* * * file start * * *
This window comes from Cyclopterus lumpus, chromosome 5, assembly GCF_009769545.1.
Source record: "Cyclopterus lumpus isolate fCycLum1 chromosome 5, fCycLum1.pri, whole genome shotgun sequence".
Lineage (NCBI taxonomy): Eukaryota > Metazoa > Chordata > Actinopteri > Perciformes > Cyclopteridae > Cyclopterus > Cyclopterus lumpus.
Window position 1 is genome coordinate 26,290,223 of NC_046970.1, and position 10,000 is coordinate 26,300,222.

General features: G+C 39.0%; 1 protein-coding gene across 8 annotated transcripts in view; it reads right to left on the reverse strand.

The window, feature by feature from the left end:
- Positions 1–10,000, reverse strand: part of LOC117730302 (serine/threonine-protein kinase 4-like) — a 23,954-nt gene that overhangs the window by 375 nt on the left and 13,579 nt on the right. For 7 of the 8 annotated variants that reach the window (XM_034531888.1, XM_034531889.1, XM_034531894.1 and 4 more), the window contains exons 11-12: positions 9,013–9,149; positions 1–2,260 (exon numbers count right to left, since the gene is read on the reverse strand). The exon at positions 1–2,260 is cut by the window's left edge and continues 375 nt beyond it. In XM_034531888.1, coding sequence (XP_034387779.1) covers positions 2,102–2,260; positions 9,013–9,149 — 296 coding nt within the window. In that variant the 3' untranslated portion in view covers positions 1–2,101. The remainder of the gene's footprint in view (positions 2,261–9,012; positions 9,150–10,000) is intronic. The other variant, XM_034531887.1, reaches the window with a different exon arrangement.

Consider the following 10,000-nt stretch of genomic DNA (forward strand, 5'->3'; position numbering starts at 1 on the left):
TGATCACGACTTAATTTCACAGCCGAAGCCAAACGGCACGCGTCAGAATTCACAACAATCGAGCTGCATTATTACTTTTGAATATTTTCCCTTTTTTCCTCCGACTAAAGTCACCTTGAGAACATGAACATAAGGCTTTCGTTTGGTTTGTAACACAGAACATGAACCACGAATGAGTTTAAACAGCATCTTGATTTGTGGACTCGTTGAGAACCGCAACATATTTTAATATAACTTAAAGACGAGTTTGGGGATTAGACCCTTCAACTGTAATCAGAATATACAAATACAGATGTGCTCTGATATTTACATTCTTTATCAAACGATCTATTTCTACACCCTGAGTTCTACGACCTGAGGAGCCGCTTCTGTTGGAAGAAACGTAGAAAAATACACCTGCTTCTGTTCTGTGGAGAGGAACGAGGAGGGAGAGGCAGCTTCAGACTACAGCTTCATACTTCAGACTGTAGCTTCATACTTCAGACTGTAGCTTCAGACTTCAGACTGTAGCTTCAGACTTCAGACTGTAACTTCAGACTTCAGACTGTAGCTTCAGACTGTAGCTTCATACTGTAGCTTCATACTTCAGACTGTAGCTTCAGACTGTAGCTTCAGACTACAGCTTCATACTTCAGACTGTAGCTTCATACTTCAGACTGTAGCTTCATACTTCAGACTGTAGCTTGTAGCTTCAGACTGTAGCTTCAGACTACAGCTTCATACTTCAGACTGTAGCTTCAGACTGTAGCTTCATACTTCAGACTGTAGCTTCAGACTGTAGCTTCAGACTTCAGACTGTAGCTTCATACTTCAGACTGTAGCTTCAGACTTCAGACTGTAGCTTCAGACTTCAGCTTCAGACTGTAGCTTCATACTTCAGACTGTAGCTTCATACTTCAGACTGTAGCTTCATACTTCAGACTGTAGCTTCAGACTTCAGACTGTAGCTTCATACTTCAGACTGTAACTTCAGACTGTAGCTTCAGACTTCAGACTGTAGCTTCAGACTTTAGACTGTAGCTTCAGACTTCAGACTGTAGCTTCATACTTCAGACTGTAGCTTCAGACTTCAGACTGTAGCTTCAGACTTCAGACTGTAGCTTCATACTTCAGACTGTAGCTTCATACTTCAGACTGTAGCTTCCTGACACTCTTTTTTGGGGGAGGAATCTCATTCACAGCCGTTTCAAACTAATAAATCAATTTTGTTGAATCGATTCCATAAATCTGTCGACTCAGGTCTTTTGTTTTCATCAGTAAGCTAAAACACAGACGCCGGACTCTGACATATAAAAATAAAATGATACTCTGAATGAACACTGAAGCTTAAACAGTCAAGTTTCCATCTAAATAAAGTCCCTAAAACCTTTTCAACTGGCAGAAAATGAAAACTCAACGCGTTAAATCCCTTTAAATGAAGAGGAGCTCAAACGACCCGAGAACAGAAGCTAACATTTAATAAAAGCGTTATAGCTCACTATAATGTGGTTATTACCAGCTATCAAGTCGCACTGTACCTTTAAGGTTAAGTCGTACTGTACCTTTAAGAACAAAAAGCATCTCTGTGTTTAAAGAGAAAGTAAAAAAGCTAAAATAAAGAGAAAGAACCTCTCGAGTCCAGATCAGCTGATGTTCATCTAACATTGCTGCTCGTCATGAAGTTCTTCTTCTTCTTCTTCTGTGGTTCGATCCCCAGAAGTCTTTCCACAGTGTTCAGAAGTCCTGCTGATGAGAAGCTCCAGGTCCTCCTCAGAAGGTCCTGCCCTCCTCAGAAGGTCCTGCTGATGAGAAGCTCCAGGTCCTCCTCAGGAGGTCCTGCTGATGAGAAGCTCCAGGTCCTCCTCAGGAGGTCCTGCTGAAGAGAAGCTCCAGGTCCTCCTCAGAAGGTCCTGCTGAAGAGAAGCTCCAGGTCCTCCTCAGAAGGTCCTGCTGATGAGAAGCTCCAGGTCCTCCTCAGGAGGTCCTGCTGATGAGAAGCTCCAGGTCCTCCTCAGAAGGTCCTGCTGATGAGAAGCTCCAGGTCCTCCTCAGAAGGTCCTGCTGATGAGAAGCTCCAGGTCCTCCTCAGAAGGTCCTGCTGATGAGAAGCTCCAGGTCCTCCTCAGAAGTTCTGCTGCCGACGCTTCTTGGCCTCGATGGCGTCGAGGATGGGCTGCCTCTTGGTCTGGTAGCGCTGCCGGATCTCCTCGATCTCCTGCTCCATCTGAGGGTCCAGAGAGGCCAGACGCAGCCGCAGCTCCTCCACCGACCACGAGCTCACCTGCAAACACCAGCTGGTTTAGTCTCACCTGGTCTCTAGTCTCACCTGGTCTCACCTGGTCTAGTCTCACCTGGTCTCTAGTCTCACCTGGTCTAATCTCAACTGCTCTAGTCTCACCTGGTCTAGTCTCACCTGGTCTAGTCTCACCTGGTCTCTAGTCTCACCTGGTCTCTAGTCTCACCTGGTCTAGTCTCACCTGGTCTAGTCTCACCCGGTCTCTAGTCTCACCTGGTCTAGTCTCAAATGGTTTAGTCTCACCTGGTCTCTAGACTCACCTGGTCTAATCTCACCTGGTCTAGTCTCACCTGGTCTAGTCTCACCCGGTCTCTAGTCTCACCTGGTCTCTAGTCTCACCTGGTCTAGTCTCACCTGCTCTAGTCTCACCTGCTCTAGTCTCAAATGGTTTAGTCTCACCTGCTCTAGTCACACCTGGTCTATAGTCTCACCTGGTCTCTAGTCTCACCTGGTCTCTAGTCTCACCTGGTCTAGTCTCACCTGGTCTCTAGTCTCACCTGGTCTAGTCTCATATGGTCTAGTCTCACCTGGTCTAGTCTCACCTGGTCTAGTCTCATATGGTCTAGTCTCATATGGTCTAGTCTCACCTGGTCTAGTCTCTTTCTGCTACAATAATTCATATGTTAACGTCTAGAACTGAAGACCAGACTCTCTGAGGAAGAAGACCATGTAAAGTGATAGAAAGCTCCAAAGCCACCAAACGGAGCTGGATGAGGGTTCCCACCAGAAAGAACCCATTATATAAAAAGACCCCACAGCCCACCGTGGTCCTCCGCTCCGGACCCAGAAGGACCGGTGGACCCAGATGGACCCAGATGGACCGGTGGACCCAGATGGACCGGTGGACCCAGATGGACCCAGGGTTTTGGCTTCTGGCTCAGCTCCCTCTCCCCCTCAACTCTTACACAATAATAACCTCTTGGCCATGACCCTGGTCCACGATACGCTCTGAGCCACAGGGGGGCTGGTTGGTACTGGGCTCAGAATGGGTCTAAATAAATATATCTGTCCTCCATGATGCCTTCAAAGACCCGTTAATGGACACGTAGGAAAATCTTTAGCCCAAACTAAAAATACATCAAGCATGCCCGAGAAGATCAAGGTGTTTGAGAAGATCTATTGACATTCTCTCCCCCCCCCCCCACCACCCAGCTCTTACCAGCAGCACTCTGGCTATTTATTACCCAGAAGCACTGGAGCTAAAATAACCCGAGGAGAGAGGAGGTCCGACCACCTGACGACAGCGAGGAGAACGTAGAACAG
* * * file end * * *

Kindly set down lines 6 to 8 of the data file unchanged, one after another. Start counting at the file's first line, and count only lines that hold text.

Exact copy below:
The window, feature by feature from the left end:
- Positions 1–10,000, reverse strand: part of LOC117730302 (serine/threonine-protein kinase 4-like) — a 23,954-nt gene that overhangs the window by 375 nt on the left and 13,579 nt on the right. For 7 of the 8 annotated variants that reach the window (XM_034531888.1, XM_034531889.1, XM_034531894.1 and 4 more), the window contains exons 11-12: positions 9,013–9,149; positions 1–2,260 (exon numbers count right to left, since the gene is read on the reverse strand). The exon at positions 1–2,260 is cut by the window's left edge and continues 375 nt beyond it. In XM_034531888.1, coding sequence (XP_034387779.1) covers positions 2,102–2,260; positions 9,013–9,149 — 296 coding nt within the window. In that variant the 3' untranslated portion in view covers positions 1–2,101. The remainder of the gene's footprint in view (positions 2,261–9,012; positions 9,150–10,000) is intronic. The other variant, XM_034531887.1, reaches the window with a different exon arrangement.

Consider the following 10,000-nt stretch of genomic DNA (forward strand, 5'->3'; position numbering starts at 1 on the left):